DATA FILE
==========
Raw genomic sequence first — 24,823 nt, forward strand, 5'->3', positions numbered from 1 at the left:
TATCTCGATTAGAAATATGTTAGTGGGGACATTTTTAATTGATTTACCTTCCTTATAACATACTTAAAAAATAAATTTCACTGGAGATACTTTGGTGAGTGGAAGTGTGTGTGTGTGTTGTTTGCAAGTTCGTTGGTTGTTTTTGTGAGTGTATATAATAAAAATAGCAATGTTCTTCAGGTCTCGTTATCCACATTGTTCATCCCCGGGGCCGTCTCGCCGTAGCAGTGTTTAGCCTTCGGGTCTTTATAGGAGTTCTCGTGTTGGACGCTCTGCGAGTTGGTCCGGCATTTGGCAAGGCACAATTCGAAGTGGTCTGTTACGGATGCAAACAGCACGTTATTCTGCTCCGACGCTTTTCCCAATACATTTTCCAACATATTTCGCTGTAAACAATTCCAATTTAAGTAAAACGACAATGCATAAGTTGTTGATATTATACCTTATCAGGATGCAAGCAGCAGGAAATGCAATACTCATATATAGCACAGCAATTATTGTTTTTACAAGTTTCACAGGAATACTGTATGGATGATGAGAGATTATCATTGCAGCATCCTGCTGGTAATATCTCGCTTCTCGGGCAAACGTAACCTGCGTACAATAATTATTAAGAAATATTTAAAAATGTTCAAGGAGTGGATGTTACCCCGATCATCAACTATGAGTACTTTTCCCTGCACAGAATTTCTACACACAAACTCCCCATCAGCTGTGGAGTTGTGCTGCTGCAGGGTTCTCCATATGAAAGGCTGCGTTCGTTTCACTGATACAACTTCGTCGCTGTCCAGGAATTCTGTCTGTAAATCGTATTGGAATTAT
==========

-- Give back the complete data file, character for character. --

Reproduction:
Raw genomic sequence first — 24,823 nt, forward strand, 5'->3', positions numbered from 1 at the left:
TATCTCGATTAGAAATATGTTAGTGGGGACATTTTTAATTGATTTACCTTCCTTATAACATACTTAAAAAATAAATTTCACTGGAGATACTTTGGTGAGTGGAAGTGTGTGTGTGTGTTGTTTGCAAGTTCGTTGGTTGTTTTTGTGAGTGTATATAATAAAAATAGCAATGTTCTTCAGGTCTCGTTATCCACATTGTTCATCCCCGGGGCCGTCTCGCCGTAGCAGTGTTTAGCCTTCGGGTCTTTATAGGAGTTCTCGTGTTGGACGCTCTGCGAGTTGGTCCGGCATTTGGCAAGGCACAATTCGAAGTGGTCTGTTACGGATGCAAACAGCACGTTATTCTGCTCCGACGCTTTTCCCAATACATTTTCCAACATATTTCGCTGTAAACAATTCCAATTTAAGTAAAACGACAATGCATAAGTTGTTGATATTATACCTTATCAGGATGCAAGCAGCAGGAAATGCAATACTCATATATAGCACAGCAATTATTGTTTTTACAAGTTTCACAGGAATACTGTATGGATGATGAGAGATTATCATTGCAGCATCCTGCTGGTAATATCTCGCTTCTCGGGCAAACGTAACCTGCGTACAATAATTATTAAGAAATATTTAAAAATGTTCAAGGAGTGGATGTTACCCCGATCATCAACTATGAGTACTTTTCCCTGCACAGAATTTCTACACACAAACTCCCCATCAGCTGTGGAGTTGTGCTGCTGCAGGGTTCTCCATATGAAAGGCTGCGTTCGTTTCACTGATACAACTTCGTCGCTGTCCAGGAATTCTGTCTGTAAATCGTATTGGAATTAT